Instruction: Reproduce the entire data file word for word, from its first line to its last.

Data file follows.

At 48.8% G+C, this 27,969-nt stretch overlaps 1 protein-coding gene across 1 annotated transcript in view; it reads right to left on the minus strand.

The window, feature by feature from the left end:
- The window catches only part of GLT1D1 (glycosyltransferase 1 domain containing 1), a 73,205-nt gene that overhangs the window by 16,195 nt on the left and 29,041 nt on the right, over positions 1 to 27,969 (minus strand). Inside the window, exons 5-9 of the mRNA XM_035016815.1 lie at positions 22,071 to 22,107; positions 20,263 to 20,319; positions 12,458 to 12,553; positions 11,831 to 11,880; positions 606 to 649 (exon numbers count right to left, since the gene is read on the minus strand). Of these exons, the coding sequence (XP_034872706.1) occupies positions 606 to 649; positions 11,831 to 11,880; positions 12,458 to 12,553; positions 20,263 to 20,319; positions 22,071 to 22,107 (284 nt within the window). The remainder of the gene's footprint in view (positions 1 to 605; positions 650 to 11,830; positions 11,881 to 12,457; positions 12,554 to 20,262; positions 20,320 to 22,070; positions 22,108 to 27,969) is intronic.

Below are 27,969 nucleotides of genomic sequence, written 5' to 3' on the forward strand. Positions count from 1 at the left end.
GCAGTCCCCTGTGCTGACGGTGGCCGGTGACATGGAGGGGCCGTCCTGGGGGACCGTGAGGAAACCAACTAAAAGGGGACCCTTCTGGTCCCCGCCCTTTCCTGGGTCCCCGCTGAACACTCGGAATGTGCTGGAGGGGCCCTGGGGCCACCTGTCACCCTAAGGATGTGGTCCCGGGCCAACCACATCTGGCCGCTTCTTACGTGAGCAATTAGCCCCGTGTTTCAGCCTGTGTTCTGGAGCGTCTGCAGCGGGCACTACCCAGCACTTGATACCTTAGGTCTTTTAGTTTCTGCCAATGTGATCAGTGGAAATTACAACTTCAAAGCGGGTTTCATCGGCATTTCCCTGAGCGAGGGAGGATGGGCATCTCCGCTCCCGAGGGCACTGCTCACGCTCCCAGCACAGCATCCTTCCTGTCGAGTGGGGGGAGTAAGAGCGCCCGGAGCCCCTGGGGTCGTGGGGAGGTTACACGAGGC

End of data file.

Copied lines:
At 48.8% G+C, this 27,969-nt stretch overlaps 1 protein-coding gene across 1 annotated transcript in view; it reads right to left on the minus strand.

The window, feature by feature from the left end:
- The window catches only part of GLT1D1 (glycosyltransferase 1 domain containing 1), a 73,205-nt gene that overhangs the window by 16,195 nt on the left and 29,041 nt on the right, over positions 1 to 27,969 (minus strand). Inside the window, exons 5-9 of the mRNA XM_035016815.1 lie at positions 22,071 to 22,107; positions 20,263 to 20,319; positions 12,458 to 12,553; positions 11,831 to 11,880; positions 606 to 649 (exon numbers count right to left, since the gene is read on the minus strand). Of these exons, the coding sequence (XP_034872706.1) occupies positions 606 to 649; positions 11,831 to 11,880; positions 12,458 to 12,553; positions 20,263 to 20,319; positions 22,071 to 22,107 (284 nt within the window). The remainder of the gene's footprint in view (positions 1 to 605; positions 650 to 11,830; positions 11,881 to 12,457; positions 12,554 to 20,262; positions 20,320 to 22,070; positions 22,108 to 27,969) is intronic.

Below are 27,969 nucleotides of genomic sequence, written 5' to 3' on the forward strand. Positions count from 1 at the left end.
GCAGTCCCCTGTGCTGACGGTGGCCGGTGACATGGAGGGGCCGTCCTGGGGGACCGTGAGGAAACCAACTAAAAGGGGACCCTTCTGGTCCCCGCCCTTTCCTGGGTCCCCGCTGAACACTCGGAATGTGCTGGAGGGGCCCTGGGGCCACCTGTCACCCTAAGGATGTGGTCCCGGGCCAACCACATCTGGCCGCTTCTTACGTGAGCAATTAGCCCCGTGTTTCAGCCTGTGTTCTGGAGCGTCTGCAGCGGGCACTACCCAGCACTTGATACCTTAGGTCTTTTAGTTTCTGCCAATGTGATCAGTGGAAATTACAACTTCAAAGCGGGTTTCATCGGCATTTCCCTGAGCGAGGGAGGATGGGCATCTCCGCTCCCGAGGGCACTGCTCACGCTCCCAGCACAGCATCCTTCCTGTCGAGTGGGGGGAGTAAGAGCGCCCGGAGCCCCTGGGGTCGTGGGGAGGTTACACGAGGC